Trump is doing this in America. Those of us with some oversight from history can see it happening. Read this brilliant, long essay in the New York magazine to understand how Plato described all this, and it is happening just as he predicted. Trump says he will Make America Great Again, when in fact America is currently great, according to pretty well any statistics.

The article however falls apart when the author tries to equate Trump’s populist support with mass-murdering genocidal dictatorships. That’s a pretty huge leap to make…and one that almost borders on paranoia, as in the case of Ross Douthat a couple days ago when he had meltdown on Twitter over Trump.

The author’s thesis is that Trump will doom the economy, but Trump will never have enough power to do that. Despite the incompetence and ineptitude of Obama, I remained bullish on the US stock market all through 2011 and up until now, because of the strength of the private sector, the efficacy of the fed, and the ingenuity of America’s best and brightest, to overcome eight years of Obama, and I was right. Not to only pick on the ‘left’, the consensus is that George W. Bush was a lousy president, but the economy survived him, too. Companies Facebook, Google, Amazon keep reporting blowout numbers quarter after quarter. The federal reserve is actually more powerful than the executive branch, and fed policy moves the markets whereas Obama almost never moves the market. Also, unless there is crisis that demands urgent action, it takes years to get policy passed through the house and senate.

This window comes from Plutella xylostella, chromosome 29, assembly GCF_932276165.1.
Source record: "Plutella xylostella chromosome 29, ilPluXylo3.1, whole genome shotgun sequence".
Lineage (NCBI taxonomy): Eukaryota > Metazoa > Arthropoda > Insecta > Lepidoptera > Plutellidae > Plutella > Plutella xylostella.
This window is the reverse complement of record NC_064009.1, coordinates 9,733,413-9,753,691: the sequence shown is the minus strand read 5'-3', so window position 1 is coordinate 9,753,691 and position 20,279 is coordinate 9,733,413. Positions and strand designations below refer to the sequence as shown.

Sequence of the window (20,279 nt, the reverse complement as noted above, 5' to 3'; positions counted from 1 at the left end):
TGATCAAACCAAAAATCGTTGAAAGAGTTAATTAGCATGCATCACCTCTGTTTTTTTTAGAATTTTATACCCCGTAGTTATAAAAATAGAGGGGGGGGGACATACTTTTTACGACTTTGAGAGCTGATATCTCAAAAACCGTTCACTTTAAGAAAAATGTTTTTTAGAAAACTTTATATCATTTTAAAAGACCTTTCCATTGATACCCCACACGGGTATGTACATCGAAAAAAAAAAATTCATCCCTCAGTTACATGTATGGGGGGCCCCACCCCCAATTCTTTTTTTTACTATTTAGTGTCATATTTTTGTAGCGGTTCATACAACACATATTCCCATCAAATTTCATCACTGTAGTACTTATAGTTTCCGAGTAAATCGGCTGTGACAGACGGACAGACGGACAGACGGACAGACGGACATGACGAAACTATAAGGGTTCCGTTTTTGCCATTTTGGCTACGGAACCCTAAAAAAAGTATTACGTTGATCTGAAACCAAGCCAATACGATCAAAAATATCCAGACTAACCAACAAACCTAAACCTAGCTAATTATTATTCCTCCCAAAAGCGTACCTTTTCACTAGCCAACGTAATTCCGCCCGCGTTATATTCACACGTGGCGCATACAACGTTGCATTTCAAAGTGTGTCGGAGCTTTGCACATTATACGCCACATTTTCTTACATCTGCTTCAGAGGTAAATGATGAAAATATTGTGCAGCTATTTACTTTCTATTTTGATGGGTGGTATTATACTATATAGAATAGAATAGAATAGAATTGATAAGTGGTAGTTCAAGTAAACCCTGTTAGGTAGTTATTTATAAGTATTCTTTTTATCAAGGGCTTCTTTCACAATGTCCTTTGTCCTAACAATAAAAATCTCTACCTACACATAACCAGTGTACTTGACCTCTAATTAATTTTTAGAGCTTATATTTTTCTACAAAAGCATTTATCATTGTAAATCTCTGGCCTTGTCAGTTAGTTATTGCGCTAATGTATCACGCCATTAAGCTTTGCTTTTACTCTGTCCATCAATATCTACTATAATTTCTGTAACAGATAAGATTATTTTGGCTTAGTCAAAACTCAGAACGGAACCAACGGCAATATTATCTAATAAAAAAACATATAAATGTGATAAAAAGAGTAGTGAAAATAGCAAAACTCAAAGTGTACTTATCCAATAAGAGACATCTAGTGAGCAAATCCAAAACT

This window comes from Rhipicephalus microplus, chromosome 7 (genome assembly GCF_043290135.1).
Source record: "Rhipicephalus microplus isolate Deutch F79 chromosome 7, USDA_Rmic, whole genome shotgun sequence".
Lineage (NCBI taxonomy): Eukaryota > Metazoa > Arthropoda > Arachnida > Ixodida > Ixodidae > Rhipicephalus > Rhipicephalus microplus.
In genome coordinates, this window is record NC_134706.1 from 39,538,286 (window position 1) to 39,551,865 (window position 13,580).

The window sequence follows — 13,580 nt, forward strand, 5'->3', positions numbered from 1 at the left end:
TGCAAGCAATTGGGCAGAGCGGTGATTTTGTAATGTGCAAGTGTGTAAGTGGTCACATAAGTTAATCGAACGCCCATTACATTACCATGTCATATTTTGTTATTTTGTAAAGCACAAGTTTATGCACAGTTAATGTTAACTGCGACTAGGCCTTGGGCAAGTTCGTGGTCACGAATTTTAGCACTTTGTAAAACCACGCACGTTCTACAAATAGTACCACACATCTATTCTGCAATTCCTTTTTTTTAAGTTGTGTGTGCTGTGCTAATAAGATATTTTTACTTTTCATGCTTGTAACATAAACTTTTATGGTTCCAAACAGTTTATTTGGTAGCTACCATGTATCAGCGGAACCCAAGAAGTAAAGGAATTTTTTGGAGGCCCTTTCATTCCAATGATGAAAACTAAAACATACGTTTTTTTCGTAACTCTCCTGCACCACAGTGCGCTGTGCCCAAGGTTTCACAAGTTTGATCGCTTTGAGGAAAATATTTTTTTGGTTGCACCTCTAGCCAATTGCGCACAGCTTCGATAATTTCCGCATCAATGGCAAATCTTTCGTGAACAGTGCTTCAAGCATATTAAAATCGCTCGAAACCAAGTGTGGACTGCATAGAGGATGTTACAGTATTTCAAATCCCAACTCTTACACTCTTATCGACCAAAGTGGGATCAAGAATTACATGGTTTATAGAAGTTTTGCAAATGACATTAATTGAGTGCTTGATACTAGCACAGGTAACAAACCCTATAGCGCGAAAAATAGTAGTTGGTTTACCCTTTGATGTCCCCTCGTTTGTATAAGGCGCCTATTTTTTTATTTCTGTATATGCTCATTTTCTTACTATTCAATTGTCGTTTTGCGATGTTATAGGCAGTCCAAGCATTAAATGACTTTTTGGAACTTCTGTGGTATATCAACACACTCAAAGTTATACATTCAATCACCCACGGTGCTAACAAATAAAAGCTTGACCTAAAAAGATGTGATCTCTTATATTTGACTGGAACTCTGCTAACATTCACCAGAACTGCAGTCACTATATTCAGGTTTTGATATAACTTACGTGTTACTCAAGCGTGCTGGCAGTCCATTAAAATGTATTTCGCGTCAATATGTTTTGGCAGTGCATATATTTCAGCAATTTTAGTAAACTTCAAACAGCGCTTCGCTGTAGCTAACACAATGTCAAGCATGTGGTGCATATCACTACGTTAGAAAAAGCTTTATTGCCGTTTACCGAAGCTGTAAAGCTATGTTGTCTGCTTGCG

But for those at the sharp end — for the thousands of Turkish teachers who just got fired, for the Turkish journalists and lawyers in prison, for the Russian dissidents in gulags, for people lying wounded in French hospitals after terrorist attacks, for those yet to fall, this will be their Somme.

The author seems confused. He is right about Mugabe’s famine, but fails to realize that liberalism is also to blame for terrorist attacks in Europe, too.